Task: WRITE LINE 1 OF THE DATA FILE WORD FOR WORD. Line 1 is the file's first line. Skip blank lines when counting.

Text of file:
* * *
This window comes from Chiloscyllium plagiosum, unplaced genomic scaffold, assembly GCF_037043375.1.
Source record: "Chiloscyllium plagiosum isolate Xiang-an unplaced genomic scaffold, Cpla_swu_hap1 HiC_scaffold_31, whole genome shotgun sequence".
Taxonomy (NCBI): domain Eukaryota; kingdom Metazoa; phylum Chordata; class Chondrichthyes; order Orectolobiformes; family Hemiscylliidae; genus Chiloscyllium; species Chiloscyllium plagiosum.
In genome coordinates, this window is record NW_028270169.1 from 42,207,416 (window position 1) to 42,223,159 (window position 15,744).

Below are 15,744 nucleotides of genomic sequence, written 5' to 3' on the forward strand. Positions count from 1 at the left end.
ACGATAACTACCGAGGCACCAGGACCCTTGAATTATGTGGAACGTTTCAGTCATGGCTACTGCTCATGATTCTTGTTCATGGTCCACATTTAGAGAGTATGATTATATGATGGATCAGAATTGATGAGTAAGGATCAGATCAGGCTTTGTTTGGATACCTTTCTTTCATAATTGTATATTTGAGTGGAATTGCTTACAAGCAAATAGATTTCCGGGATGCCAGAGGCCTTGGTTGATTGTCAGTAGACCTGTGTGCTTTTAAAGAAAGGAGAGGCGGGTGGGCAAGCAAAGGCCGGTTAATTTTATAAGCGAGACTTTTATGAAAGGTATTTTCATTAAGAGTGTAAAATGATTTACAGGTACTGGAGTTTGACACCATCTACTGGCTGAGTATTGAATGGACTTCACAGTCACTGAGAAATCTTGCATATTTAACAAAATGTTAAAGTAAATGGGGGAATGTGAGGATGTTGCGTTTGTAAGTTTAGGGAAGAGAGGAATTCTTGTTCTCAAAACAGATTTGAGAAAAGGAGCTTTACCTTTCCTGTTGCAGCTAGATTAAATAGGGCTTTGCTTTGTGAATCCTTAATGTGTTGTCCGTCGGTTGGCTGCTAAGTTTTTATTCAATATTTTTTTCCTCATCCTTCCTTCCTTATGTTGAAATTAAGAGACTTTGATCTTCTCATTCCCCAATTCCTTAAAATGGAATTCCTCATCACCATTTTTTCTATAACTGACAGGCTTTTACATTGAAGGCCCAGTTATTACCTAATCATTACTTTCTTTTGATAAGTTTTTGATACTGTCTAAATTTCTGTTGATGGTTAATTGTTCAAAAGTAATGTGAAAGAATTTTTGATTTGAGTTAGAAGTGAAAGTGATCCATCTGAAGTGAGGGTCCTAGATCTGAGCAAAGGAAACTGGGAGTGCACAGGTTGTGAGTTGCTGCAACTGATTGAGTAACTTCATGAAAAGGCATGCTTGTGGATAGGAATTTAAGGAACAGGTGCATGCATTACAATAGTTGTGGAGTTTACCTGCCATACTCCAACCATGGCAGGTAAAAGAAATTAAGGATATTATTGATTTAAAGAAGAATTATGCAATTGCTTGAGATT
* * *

This window comes from Chiloscyllium plagiosum, unplaced genomic scaffold, assembly GCF_037043375.1.